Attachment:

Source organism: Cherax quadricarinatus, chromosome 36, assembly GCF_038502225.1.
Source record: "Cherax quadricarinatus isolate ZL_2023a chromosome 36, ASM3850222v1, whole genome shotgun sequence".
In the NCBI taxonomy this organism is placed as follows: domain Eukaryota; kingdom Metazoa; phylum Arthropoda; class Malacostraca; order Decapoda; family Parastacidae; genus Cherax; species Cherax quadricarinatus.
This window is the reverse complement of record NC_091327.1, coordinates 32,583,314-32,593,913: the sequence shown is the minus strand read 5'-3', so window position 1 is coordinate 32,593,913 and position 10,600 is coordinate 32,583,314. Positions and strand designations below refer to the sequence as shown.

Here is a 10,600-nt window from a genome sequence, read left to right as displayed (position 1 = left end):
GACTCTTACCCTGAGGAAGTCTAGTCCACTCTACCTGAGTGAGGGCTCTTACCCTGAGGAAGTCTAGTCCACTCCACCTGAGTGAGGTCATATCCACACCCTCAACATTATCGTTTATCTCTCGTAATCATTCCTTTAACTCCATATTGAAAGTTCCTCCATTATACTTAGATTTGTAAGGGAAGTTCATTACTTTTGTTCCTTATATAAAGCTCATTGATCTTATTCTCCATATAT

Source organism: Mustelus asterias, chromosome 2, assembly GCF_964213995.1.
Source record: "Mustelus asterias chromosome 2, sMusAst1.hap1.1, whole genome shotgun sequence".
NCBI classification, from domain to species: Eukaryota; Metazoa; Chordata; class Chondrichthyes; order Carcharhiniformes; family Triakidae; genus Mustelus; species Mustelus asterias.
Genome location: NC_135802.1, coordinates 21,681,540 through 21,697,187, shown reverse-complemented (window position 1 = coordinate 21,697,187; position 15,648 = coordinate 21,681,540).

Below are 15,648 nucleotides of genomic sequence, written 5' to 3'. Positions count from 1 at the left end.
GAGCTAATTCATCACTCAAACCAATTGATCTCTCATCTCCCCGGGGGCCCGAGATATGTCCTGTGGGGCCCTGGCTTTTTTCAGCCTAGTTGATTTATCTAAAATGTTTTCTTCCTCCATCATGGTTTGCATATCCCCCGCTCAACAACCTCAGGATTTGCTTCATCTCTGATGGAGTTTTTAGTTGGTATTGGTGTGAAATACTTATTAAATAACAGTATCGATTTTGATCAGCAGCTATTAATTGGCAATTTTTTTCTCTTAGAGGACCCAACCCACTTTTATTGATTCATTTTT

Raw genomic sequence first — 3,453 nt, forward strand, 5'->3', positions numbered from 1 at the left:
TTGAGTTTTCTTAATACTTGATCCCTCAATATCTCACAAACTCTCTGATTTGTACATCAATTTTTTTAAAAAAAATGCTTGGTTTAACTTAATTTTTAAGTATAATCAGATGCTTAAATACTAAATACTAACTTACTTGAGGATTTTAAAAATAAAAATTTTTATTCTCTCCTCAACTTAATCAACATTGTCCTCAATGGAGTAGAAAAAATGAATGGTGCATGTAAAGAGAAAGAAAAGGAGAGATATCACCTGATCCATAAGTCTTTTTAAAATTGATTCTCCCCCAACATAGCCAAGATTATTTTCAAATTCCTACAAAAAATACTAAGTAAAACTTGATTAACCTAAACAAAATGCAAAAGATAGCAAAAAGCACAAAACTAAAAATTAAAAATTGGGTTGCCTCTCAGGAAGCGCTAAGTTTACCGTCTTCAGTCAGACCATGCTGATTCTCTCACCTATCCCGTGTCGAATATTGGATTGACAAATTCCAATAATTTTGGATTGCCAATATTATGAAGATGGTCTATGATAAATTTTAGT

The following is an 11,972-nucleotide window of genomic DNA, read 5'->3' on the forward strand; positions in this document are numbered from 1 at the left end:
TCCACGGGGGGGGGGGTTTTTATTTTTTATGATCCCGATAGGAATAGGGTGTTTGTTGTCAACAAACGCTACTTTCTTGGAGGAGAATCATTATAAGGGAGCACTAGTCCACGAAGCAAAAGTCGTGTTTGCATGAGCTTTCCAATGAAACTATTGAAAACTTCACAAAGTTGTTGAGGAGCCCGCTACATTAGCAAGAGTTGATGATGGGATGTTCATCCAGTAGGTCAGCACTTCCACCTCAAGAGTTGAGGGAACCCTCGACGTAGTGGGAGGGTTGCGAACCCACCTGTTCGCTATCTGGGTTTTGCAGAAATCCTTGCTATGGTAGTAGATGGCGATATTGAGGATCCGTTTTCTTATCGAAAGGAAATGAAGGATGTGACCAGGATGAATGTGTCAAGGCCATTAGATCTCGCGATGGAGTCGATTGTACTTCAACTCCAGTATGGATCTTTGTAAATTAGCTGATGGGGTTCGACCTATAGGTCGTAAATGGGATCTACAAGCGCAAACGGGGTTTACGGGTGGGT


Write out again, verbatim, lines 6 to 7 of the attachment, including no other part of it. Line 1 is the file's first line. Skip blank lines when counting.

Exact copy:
GACTCTTACCCTGAGGAAGTCTAGTCCACTCTACCTGAGTGAGGGCTCTTACCCTGAGGAAGTCTAGTCCACTCCACCTGAGTGAGGTCATATCCACACCCTCAACATTATCGTTTATCTCTCGTAATCATTCCTTTAACTCCATATTGAAAGTTCCTCCATTATACTTAGATTTGTAAGGGAAGTTCATTACTTTTGTTCCTTATATAAAGCTCATTGATCTTATTCTCCATATAT

Source organism: Mustelus asterias, chromosome 2, assembly GCF_964213995.1.